The SBAC challenge is a major structural problem facing districts and many are ill prepared to address the scale of technology that it requires. Districts need CTOs now more than ever to inform and guide them through to the other side of SBAC and the future beyond with online and blended learning, virtual schools and learning analytics.
At a basic level, how a district funds and purchases devices has to change. How support is funded, allocated and structured has to change. How technology is used in the district, in school offices and in classrooms has to change. All of this can’t be done from a second tier seat on the back end of the leadership team.
And when it comes to technology support for the classroom, building an expectation for daily technology integration which relies on technology to work more often than not requires a support system more like modern business has been using for the past two decades than schools have ever been used to before. Schools have some of the worst device to support staff ratios in the business world. In an environment where technology down time was acceptable or at least tolerated, these high ratios were ok. But moving into environments where down time measured in days will have serious impacts on student learning and the ability to administer online assessments, support ratios are going to have to change. Some districts are already in the process of hiring more tech support staff and creating help desks with live people manning the phones for immediate tech support. Who is driving these changes in districts without CTOs? Is anyone listening?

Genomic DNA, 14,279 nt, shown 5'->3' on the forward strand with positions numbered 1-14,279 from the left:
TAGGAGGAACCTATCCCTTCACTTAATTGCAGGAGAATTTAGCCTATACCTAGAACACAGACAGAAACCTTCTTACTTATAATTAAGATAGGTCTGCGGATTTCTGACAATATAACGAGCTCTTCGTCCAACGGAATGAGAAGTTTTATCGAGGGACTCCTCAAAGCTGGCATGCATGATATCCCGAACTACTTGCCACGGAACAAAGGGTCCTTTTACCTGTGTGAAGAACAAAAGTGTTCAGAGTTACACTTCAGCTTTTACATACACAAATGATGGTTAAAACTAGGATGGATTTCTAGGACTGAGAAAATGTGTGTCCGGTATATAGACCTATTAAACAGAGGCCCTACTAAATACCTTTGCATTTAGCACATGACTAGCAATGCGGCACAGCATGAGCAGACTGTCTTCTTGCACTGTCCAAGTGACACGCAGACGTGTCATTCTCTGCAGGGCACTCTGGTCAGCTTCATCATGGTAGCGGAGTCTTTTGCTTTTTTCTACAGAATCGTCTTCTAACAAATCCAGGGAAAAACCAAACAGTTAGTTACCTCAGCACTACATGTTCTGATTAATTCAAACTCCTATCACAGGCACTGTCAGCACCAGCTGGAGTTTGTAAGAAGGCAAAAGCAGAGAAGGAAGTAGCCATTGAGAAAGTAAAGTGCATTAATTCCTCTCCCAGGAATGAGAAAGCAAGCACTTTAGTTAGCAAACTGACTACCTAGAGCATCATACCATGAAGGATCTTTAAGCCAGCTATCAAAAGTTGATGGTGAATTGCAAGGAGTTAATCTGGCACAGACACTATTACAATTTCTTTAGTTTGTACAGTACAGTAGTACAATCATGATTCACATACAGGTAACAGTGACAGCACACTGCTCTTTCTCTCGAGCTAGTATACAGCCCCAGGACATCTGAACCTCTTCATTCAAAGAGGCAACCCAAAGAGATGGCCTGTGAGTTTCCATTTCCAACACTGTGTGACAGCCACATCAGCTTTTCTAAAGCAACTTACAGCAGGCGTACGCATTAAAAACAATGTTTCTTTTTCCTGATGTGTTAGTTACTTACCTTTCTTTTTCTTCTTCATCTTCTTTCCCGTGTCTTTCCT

In addition to basic technical support, teachers and principals need support integrating technology into their instruction like never before. It’s not just enough to make sure the tech works, the district needs to provide resources to help teachers integrate it into their daily instruction because not knowing about technology is no longer an acceptable answer.
Let me reiterate that, online adaptive assessments are not a school problem. Districts can’t leave these decisions up to principals the same way they’ve left technology decisions to them in the past. That has led to the situation I see at many Districts, where some principals invest in computers, support and technology for students and others do not; creating an uneven distribution of technology access for students. Districts are going to have to step up and start owning technology from start to finish if reliable online assessment results are important to them. Kids are going to need screen time to be ready for the tests. All kids, not just the ones that go to the school where the PTA fund raises for computer labs.
A district without a CTO at the table has a good chance of missing the forest for the trees. With a CTO on board; making sure technology is integrated into common core implementation plans and the strategic long term vision of the district, the district will ensure that it isn’t just being reactionary and doesn’t find itself unprepared for the many changes being driven by the rapid advances of technology in the education policy making space.
It’s important to note that none of this is about the technology. It’s all about providing teachers and students access to the resources that are taken for granted everywhere else in the modern world but in our classrooms. It’s about preparing districts for the 21st Century and Common Core. It’s about building schools and school cultures where students want to learn. It’s about empowering teachers through technology to become better teachers. It’s about preparing kids for their unknown futures and districts for the unknown challenges yet to come.
Cabinet or bust!